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Courtesy of Visit KC

Key Info

4525 Oak Street

Price & Hours

Free

Details

Museums, Free Type
2 hours to Half Day Time to Spend

scorecard

  • 5.0Value
  • 4.0Facilities
  • 5.0Atmosphere

The Nelson-Atkins Museum of Art appeals to many kinds of visitors, such as little kids who appreciate the giant badminton birdie installations (four 18-foot shuttlecocks, to be exact) on the 22-acre lawn, or adults who enjoy the play of light in Caravaggio's "Saint John the Baptist in the Wilderness." The art museum's permanent collection spans thousands of years, includes more than 35,000 pieces and features art from Europe, Asia and America. The museum also displays interesting architectural pieces like centuries-old furniture and stained glass windows, in addition to more modern paintings, prints and drawings, sculptures and photography. What's more, the Nelson-Atkins Museum of Art showcases different exhibitions every year across a variety of mediums; check the site for upcoming exhibits during your visit.

Visitors are consistently impressed with this museum, saying they could spend hours perusing the interesting art. Recent travelers called out the massive sculpture park for its host of unique installations and said the grounds were delightful to stroll on a nice day. Many said they also appreciated that there was no fee to browse this museum's extensive collection of works.

You'll find the Nelson-Atkins Museum of Art less than a mile northeast of the Country Club Plaza. Admission is free, and you can visit from Wednesday through Sunday from 10 a.m. until 5 p.m., with extended hours on Thursdays and Fridays until 9 p.m. Garage parking is available on-site for a fee; there is also a B-cycle bike-share station on Oak Street near the attraction. For additional information, check out the museum's website.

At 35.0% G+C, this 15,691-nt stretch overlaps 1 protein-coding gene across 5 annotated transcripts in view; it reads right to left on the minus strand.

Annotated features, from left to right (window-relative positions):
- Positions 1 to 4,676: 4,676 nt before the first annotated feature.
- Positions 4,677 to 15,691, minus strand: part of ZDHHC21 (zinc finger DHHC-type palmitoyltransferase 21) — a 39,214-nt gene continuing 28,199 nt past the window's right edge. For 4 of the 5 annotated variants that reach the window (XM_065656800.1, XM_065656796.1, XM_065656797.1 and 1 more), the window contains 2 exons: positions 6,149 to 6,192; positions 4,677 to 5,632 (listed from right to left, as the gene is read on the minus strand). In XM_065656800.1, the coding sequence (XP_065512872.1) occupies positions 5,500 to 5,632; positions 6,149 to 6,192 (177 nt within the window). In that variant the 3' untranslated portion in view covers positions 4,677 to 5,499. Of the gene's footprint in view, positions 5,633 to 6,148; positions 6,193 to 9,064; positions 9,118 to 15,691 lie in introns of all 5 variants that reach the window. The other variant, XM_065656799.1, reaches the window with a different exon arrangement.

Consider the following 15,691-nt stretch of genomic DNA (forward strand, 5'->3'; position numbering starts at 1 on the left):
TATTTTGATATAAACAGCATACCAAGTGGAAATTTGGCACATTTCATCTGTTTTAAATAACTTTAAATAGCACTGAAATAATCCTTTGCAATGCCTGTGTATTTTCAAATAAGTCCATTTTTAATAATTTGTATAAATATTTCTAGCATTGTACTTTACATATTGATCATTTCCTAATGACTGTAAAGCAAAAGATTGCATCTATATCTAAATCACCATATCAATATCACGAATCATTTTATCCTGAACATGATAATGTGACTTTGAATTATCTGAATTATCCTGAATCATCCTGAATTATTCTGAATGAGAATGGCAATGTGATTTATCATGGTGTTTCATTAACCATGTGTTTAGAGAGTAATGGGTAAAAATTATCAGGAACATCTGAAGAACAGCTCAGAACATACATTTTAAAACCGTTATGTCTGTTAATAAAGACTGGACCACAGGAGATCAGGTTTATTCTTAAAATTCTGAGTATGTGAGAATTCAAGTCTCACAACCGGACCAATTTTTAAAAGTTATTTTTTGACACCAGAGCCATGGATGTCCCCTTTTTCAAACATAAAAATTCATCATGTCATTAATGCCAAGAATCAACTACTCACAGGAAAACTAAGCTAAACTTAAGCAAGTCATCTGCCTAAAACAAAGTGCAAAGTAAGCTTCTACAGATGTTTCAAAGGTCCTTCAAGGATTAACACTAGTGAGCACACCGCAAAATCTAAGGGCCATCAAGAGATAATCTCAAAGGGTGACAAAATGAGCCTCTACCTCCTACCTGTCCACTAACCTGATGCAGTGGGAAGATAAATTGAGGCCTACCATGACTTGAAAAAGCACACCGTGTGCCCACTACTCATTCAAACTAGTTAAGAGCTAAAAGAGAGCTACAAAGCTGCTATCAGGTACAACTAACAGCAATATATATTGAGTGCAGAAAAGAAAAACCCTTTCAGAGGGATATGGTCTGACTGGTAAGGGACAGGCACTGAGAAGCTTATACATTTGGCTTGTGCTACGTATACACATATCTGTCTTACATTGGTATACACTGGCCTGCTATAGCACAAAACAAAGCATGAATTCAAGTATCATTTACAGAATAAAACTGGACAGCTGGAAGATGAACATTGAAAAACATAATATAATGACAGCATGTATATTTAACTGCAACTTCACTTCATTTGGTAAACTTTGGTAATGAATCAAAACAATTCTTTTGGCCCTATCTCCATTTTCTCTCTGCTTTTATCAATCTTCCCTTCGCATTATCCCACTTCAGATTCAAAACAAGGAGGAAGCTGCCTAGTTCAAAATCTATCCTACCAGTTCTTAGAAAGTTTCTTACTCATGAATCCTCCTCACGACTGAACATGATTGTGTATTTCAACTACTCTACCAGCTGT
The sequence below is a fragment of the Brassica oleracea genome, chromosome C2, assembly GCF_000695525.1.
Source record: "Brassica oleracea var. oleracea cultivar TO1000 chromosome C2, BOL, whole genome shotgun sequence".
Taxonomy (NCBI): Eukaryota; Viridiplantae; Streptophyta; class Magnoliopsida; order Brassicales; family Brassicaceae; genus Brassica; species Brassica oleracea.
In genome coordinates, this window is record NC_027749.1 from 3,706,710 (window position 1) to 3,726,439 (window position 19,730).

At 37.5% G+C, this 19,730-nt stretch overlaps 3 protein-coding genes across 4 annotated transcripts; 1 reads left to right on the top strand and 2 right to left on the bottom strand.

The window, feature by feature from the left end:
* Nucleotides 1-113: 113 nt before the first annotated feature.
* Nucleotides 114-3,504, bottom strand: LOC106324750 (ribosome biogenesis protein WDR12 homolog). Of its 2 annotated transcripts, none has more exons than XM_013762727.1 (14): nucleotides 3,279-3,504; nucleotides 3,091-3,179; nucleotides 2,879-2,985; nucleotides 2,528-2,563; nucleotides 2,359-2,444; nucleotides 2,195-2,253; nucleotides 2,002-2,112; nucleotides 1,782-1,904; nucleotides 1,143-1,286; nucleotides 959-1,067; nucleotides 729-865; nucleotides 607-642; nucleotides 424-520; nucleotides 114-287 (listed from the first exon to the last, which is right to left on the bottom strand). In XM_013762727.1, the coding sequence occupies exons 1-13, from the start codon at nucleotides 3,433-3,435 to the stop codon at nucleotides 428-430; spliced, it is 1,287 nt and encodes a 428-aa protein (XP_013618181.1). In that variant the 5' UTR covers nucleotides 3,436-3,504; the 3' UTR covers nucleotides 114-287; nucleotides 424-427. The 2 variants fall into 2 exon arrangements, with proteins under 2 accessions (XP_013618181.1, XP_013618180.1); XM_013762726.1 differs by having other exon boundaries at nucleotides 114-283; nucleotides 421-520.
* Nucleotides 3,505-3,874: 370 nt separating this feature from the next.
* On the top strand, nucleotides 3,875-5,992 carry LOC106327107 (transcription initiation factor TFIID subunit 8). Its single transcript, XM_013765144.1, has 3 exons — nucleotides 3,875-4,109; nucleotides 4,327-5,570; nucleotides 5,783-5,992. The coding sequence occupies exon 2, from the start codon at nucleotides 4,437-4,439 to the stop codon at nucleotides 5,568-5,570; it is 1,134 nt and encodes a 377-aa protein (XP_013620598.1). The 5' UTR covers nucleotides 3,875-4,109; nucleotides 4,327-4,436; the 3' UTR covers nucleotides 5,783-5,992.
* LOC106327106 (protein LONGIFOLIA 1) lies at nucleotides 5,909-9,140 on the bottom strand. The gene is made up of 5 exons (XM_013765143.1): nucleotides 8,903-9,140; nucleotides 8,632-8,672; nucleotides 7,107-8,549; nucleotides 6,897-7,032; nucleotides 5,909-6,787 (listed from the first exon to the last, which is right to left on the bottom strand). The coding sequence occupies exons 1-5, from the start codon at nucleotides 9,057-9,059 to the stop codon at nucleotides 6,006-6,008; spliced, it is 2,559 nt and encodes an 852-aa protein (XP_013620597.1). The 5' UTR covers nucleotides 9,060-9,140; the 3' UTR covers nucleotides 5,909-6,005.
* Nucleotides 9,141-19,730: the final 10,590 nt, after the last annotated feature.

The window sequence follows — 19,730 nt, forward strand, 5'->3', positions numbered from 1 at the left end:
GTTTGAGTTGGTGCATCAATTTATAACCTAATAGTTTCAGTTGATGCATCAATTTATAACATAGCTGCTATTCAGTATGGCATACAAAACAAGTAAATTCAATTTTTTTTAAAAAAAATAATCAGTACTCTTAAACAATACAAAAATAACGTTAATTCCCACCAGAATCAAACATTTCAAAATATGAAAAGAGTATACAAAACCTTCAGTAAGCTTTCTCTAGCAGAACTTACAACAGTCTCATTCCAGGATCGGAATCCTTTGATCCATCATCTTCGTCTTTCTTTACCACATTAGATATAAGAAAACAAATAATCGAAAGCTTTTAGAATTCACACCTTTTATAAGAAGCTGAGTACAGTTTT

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#2 Arabia Steamboat Museum

The side-wheel steamer Arabia was constructed in 1853 for powering through the muddy Missouri River waters with up to 200 tons of supplies in tow. But later, it snagged a felled tree trunk and quickly disappeared under the sea. More than a century later, David Hawley discovered the sunken steamer a half-mile from the river bank beneath 45 feet of earth; it then became the focus of the Arabia Steamboat Museum.

Today you can take a tour of the steamer's deck and hull, but there's also a great deal more to see. The museum features a general store, a cargo gallery and several other galleries with odds and ends recovered from the excavation of the great Steamboat Arabia. In addition to seeing many of the well-preserved cargo pieces that were excavated from the wreck, the tour includes a video summarizing the history of the Arabia and how they were able to retrieve the supplies.

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Courtesy of the Kansas City Convention & Visitors Association
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